We hope that you will help make the centenary of The Age of Innocence a memorable year of scholarship and reflection. 

With all best wishes,

Sharon Kim

Associate Editor,

The Edith Wharton Review

Announcing

The Age of Innocence Centenary

The Edith Wharton Review Special Issue:

“The Age of Innocence at 100”

Winter 2020-Spring 2021

Deadline for submissions: December 2019.

The Age of Innocence 

Centenary Book Volume

Co-Editors: Arielle Zibrak, Alice Kelly

Deadline for proposal submissions: tba

CFP: Edith Wharton’s Summer (MLA 2017; Deadline 3.15.16)

CFP: Edith Wharton’s Summer (MLA 2017; Deadline 3.15.16)

When, towards the end of her life, Edith Wharton named her five favorite works among her fiction, one short novel featured on the list: Summer (1917). To mark the centenary of its publication, we invite papers reconsidering Summer and its place in Wharton’s oeuvre. Themes and approaches might include: a re-evaluation of its critical reception, with Wharton claiming in A Backward Glance that Summer had “shocked” its readers, while T. S. Eliot suggested it would be considered “disgusting” in America; its position in Wharton’s canon, perhaps reconsidering the novel’s links to Ethan Frome and its label as “the hot Ethan.” Also welcome are re-considerations of Summer in the context of the discourses of race and eugenics in the early twentieth-century United States, disability studies, sexual politics, and the motif of incest. Topics might include Summer in the classroom, Wharton’s treatment of unprivileged lives, Charity Royall, the novel’s hotly disputed ending, or Lawyer Royall, alternatively viewed as prince or monstrous abuser, the man of whom Wharton wrote to Bernard Berenson: “Of course, he’s the book.” All themes and approaches are welcome, but most especially those illuminating the ongoing relevance of the novel as it reaches its centennial year. Send 250-word abstracts and a brief bio as a single Word document by March 15, 2016 to paul.ohler@kpu.ca. Presenters must be members of the Edith Wharton Society.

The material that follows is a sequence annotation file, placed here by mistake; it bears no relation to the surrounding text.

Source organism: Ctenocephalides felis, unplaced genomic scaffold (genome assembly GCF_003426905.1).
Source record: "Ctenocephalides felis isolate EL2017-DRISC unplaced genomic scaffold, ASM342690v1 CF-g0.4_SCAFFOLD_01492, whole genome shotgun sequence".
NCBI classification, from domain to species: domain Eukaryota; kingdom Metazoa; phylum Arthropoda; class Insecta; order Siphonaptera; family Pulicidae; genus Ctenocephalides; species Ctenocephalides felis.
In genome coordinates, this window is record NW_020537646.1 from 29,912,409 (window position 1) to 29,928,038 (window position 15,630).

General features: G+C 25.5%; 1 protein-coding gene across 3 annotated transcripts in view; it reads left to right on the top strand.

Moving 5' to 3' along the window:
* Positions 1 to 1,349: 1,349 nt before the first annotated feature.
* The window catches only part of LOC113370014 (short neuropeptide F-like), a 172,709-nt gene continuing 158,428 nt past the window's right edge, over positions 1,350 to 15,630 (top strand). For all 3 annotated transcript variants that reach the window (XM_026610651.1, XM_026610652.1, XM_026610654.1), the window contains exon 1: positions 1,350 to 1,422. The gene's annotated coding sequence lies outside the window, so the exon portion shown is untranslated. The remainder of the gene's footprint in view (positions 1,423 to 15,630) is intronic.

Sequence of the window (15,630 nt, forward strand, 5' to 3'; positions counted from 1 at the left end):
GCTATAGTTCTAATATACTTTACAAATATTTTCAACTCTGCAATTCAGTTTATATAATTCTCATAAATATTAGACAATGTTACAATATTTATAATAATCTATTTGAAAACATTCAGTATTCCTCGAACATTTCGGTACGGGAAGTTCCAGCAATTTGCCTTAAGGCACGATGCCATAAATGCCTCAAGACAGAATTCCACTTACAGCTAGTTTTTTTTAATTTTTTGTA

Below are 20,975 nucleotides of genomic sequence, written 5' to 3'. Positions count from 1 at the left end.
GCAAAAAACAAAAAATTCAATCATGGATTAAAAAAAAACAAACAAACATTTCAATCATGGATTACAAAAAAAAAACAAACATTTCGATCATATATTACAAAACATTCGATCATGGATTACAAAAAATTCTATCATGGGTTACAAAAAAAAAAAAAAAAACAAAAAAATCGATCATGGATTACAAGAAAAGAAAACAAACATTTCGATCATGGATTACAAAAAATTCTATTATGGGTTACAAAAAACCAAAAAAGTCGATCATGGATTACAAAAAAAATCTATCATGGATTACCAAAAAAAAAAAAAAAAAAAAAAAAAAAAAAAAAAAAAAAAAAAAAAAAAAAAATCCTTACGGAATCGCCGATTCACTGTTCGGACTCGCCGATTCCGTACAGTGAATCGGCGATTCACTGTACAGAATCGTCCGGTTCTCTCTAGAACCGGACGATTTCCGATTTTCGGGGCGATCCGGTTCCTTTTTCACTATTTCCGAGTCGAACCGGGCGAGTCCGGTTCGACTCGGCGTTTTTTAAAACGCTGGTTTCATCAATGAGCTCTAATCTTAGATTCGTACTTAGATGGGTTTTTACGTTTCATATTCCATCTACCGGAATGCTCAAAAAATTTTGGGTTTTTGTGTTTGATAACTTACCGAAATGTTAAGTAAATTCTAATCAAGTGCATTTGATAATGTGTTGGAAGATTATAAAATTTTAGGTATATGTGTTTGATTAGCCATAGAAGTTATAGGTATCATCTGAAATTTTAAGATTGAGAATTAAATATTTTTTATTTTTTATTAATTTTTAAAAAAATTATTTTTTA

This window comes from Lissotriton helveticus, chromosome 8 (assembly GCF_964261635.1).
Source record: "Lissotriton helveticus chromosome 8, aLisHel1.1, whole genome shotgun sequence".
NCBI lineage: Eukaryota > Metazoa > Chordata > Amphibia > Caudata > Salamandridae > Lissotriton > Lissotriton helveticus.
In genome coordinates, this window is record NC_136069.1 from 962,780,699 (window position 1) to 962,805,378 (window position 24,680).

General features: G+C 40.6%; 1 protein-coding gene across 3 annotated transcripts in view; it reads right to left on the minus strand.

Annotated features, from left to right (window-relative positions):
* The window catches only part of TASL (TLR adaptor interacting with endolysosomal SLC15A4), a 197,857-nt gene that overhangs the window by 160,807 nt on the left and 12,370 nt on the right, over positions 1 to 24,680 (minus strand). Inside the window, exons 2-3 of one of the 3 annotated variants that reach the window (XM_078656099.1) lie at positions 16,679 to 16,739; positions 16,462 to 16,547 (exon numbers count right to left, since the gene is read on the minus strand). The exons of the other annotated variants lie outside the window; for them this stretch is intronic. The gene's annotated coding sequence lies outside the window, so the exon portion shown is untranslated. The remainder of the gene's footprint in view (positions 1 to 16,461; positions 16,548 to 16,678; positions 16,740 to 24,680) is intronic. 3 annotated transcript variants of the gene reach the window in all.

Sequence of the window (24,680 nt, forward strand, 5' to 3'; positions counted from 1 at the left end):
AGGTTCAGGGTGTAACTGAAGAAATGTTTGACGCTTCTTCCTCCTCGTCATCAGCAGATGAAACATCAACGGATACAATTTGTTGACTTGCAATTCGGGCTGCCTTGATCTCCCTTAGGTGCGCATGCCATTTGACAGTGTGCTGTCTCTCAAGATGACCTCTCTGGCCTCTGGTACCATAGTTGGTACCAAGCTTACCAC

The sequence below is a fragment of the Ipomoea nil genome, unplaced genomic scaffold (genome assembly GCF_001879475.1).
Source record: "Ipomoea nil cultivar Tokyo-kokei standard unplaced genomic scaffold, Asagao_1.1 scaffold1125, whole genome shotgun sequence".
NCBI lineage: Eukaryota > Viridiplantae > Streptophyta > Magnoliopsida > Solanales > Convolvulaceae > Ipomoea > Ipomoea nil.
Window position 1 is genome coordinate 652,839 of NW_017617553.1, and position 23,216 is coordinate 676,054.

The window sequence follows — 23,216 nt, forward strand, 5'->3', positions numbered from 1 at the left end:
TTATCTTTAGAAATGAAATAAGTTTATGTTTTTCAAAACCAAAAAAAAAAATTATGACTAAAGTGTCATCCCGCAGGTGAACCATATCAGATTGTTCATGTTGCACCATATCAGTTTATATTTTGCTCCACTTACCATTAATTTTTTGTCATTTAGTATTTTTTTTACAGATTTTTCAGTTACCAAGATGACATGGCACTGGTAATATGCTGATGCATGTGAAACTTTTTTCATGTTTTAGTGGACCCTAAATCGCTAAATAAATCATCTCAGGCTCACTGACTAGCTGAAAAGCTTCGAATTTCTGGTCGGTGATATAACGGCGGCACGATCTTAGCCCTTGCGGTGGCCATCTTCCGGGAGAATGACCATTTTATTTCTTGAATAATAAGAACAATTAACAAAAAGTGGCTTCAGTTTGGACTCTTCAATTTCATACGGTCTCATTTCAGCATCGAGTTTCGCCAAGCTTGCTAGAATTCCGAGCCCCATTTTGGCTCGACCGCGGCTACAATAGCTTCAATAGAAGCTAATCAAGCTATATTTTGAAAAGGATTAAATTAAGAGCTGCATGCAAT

Calling all Whartonians in Scotland! “Wait, Weep and Be Worthy? Women and the First World War” (14 November 2015)

Calling all Whartonians in Scotland!

Please join us for “Wait, Weep and Be Worthy? Women and the First World War”, a centenary public symposium at Glasgow Women’s Library on Saturday 14 November 2015.  The event combines talks by well-known speakers, alongside a pageant representing women of the war, a suffragette exhibition, and creative writing and art workshops. Topics include: women’s poetry of the war; transatlantic literary women and the First World War; the impact of the war on the campaign for women’s suffrage; women as carers; women and war in the Middle East. Speakers include Kate Adie, formerly the BBC’s chief news correspondent, blazing a trail for women in journalism as Britain’s leading female war reporter, and Sarah Waters, the award-winning best-selling author of novels including Tipping the Velvet, Affinity, The Night Watch and The Paying Guests. Part of the Being Human Festival, the UK’s national festival of the humanities, the event is free, but booking essential. Details and tickets available here:

http://womenslibrary.org.uk/event/wait-weep-and-be-worthy-women-and-the-first-world-war-a-centenary-symposium/

CFP SAMLA 87–Edith Wharton Society (6.15.15)

CFP SAMLA 87–Edith Wharton Society

Writing (of) Women’s Bodies: Wharton and Early Twentieth-Century Feminism

In keeping with the SAMLA theme, “In Concert: Literature and other Arts,” this panel seeks papers which consider Edith Wharton’s work in the context of the growing voice of feminism of her time. In this panel, we are interested in papers which explore the connections between Wharton’s treatment of female bodies and the context of early twentieth century feminism. We encourage a broad interpretation of this theme, including (but not limited to) the role of sexuality in her work, to her work as a war correspondent, to even the material realities of her characters’ lives. By June 15, 2015, please submit a 250-300 word abstract, brief bio, and A/V requirements to Monica Miller, monica.miller@lmc.gatech.edu.